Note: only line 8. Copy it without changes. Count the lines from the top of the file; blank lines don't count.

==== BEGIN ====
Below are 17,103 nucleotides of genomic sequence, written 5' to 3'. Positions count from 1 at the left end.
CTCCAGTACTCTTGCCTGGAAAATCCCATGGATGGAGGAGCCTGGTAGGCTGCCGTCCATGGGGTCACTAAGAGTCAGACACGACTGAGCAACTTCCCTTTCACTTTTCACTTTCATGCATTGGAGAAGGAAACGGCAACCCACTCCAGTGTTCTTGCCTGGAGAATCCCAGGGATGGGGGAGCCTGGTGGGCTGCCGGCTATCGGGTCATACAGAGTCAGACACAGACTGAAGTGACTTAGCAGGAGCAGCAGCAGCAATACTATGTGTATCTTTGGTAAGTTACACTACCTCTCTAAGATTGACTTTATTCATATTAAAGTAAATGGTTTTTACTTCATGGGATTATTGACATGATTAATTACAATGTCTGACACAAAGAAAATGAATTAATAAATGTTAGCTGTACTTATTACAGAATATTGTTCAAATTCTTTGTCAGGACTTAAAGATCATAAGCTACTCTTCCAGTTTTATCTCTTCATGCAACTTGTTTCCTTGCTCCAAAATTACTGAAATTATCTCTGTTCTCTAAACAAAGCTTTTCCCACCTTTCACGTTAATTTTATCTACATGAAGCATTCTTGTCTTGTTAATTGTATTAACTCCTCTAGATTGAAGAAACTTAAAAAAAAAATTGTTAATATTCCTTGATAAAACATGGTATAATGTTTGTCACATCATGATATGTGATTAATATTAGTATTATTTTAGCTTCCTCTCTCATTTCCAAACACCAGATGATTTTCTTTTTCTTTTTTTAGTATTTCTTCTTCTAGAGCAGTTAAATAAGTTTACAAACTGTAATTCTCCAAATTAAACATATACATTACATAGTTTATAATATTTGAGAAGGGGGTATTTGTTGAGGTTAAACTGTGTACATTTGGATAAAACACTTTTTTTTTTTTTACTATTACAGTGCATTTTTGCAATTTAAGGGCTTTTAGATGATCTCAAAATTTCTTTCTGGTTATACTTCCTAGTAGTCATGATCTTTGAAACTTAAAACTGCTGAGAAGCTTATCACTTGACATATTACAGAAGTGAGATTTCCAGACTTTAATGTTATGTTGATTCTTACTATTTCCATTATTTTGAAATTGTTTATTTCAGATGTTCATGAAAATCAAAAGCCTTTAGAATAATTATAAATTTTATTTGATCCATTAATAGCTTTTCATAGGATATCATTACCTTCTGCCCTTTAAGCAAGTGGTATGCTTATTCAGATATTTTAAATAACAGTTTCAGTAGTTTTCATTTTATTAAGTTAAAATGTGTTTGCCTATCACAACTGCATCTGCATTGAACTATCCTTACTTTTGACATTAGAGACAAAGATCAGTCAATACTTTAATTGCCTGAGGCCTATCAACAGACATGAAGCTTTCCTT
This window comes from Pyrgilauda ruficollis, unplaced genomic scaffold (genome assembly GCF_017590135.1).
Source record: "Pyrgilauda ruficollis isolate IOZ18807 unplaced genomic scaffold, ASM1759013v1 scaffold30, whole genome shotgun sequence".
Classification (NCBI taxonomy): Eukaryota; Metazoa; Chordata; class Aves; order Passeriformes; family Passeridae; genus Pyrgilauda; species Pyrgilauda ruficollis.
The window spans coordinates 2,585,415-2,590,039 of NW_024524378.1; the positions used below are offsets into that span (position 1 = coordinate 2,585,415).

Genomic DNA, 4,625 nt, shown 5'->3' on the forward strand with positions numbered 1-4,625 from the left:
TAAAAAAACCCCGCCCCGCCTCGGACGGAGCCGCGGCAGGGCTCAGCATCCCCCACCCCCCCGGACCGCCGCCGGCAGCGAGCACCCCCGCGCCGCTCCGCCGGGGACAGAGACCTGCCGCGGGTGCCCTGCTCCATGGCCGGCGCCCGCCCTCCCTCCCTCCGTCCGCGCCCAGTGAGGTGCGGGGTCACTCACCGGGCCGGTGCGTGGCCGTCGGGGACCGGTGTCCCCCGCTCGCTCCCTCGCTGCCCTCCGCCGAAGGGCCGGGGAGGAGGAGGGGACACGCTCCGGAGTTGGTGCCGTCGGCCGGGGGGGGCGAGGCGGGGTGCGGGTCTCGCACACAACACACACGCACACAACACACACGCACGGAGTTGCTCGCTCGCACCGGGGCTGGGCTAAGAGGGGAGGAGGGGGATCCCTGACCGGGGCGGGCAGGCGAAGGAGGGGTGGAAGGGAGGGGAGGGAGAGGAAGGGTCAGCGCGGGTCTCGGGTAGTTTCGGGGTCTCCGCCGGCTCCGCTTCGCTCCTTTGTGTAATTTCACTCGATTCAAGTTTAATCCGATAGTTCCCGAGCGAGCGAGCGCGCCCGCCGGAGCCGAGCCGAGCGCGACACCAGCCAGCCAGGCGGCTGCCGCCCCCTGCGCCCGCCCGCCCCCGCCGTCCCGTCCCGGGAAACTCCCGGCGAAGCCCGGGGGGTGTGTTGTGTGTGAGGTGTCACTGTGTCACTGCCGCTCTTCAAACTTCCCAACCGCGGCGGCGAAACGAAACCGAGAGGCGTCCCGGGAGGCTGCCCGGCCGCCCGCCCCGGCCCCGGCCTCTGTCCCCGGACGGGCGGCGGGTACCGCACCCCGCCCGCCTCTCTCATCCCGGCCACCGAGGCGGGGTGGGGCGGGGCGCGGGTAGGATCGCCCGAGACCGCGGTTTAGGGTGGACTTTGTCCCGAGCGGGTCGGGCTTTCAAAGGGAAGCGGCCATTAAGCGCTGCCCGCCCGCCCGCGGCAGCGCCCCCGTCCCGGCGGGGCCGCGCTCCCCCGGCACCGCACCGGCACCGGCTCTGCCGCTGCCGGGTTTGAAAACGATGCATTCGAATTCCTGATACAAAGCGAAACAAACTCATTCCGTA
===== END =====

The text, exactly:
TAAAAAAACCCCGCCCCGCCTCGGACGGAGCCGCGGCAGGGCTCAGCATCCCCCACCCCCCCGGACCGCCGCCGGCAGCGAGCACCCCCGCGCCGCTCCGCCGGGGACAGAGACCTGCCGCGGGTGCCCTGCTCCATGGCCGGCGCCCGCCCTCCCTCCCTCCGTCCGCGCCCAGTGAGGTGCGGGGTCACTCACCGGGCCGGTGCGTGGCCGTCGGGGACCGGTGTCCCCCGCTCGCTCCCTCGCTGCCCTCCGCCGAAGGGCCGGGGAGGAGGAGGGGACACGCTCCGGAGTTGGTGCCGTCGGCCGGGGGGGGCGAGGCGGGGTGCGGGTCTCGCACACAACACACACGCACACAACACACACGCACGGAGTTGCTCGCTCGCACCGGGGCTGGGCTAAGAGGGGAGGAGGGGGATCCCTGACCGGGGCGGGCAGGCGAAGGAGGGGTGGAAGGGAGGGGAGGGAGAGGAAGGGTCAGCGCGGGTCTCGGGTAGTTTCGGGGTCTCCGCCGGCTCCGCTTCGCTCCTTTGTGTAATTTCACTCGATTCAAGTTTAATCCGATAGTTCCCGAGCGAGCGAGCGCGCCCGCCGGAGCCGAGCCGAGCGCGACACCAGCCAGCCAGGCGGCTGCCGCCCCCTGCGCCCGCCCGCCCCCGCCGTCCCGTCCCGGGAAACTCCCGGCGAAGCCCGGGGGGTGTGTTGTGTGTGAGGTGTCACTGTGTCACTGCCGCTCTTCAAACTTCCCAACCGCGGCGGCGAAACGAAACCGAGAGGCGTCCCGGGAGGCTGCCCGGCCGCCCGCCCCGGCCCCGGCCTCTGTCCCCGGACGGGCGGCGGGTACCGCACCCCGCCCGCCTCTCTCATCCCGGCCACCGAGGCGGGGTGGGGCGGGGCGCGGGTAGGATCGCCCGAGACCGCGGTTTAGGGTGGACTTTGTCCCGAGCGGGTCGGGCTTTCAAAGGGAAGCGGCCATTAAGCGCTGCCCGCCCGCCCGCGGCAGCGCCCCCGTCCCGGCGGGGCCGCGCTCCCCCGGCACCGCACCGGCACCGGCTCTGCCGCTGCCGGGTTTGAAAACGATGCATTCGAATTCCTGATACAAAGCGAAACAAACTCATTCCGTA